Chase Brexton can help you love your liver with testing, vaccinations, and treatment for hepatitis viruses.
The three most common types of hepatitis in the United States are hepatitis A, B, and C. Each has different symptoms and each is caused by a different virus. But, all three affect the liver and can cause long-term damage to it.
Getting tested for hepatitis is the best way to know if you have it. Call for an appointment today: 410-837-2050.
The Chase Brexton Infectious Disease Center of Excellence is experienced in prevention and treatment of hepatitis. Learn more below.
TRANSMISSION Hepatitis A is a highly contagious virus usually spread when a person unknowingly ingests the virus from objects, food, or drinks contaminated by small, undetected amounts of stool from an infected person.
Transmission can be through food, sexual activity, or other daily behaviors. It is important to note that certain sexual activities have led to infections - including the activity of analingus, known as rimming. Remember to use safe sex practices and perhaps enjoy a little couple's shower play before engaging in rimming.
SYMPTOMS Unlike hepatitis B and C, hepatitis A often causes symptoms in children older than 6 and adults that can appear quickly and can include:
- Loss of appetite
- Abdominal pain
- Dark urine
- Clay-colored stools
- Joint pain
- Jaundice (yellowing of the skin and eyes)
Most children younger than age 6 do not have symptoms when they have hepatitis A. The illness can range from a mild illness lasting a few weeks to a severe illness lasting several months.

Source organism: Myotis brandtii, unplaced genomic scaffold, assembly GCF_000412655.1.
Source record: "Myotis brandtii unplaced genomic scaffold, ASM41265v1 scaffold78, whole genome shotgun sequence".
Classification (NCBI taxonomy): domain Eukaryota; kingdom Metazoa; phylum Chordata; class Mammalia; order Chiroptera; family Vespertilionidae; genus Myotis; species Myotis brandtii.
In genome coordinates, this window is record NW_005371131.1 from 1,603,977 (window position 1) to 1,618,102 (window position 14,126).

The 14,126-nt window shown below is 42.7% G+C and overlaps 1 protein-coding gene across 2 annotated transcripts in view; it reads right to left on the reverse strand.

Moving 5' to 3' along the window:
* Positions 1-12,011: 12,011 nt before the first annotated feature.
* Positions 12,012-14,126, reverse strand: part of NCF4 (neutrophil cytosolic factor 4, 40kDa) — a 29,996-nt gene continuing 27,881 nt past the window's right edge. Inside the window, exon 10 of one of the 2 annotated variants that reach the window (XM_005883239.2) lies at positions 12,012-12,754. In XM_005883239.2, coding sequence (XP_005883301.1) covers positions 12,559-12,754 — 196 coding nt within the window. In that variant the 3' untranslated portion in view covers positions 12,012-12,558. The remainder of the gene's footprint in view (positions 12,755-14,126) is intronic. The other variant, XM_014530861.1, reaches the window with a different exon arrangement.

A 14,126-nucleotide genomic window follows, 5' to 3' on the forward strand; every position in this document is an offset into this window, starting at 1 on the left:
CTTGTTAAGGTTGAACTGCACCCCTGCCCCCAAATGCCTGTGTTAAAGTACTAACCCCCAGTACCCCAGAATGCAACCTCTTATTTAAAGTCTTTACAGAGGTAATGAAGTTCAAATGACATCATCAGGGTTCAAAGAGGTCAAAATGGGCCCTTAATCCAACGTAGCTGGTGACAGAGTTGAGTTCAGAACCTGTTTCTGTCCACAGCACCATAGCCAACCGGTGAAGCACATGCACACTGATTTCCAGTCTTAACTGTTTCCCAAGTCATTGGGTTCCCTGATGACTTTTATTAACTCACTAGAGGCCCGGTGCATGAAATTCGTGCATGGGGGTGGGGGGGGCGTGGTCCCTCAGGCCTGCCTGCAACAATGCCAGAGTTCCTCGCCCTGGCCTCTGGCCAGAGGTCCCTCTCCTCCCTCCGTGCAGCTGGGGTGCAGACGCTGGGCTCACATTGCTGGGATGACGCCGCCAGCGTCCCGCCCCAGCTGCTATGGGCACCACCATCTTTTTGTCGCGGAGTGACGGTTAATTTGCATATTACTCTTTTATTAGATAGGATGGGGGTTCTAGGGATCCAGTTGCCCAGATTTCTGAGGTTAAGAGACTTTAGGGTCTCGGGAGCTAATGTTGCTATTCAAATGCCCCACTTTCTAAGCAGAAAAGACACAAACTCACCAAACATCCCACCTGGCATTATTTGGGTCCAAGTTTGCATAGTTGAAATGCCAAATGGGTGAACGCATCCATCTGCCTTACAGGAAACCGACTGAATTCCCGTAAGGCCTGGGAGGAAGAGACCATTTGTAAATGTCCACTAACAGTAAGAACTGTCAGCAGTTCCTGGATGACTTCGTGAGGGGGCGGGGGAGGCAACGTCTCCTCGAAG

Testing is the best way to know if you are infected. Make an appointment for the test by calling 410-837-2050. Let the Call Center know you need a hepatitis A test.
PREVENTION/VACCINATION The best way to prevent hepatitis A is through vaccination with the hepatitis A vaccine. Generally this vaccine is given in 2 doses 6 months apart. The vaccine is recommended for:
- All children at age 1 year
- Travelers to countries where hepatitis A is common
- Family and caregivers of adoptees from countries where hepatitis A is common
- Men who have sex with other men
- Users of recreational drugs, whether injected or not
- People with chronic or long-term liver disease, including hepatitis B or hepatitis C
- People with clotting-factor disorders
- People with direct contact with others who have hepatitis A
- Any person wishing to obtain immunity (protection)
Another means of protection is to practice good hand hygiene – including thoroughly washing hands after using the bathroom, changing diapers, and before preparing or eating food. This will help to reduce the spread of the virus.
Unlike hepatitis A, it is not spread casually - is not spread by coughing, sneezing, hugging, cooking and sharing food.
PREVENTION/VACCINATION There is a vaccine to prevent hepatitis B. The vaccine is usually given in three doses.
All children should get the hepatitis B vaccine.
- Babies should get a first dose of the hepatitis B vaccine at birth. They should have all three shots in the series by age 6 to 18 months.
- Infants born to mothers who have acute hepatitis B or have had the infection in the past should get a special hepatitis B vaccine within 12 hours of birth.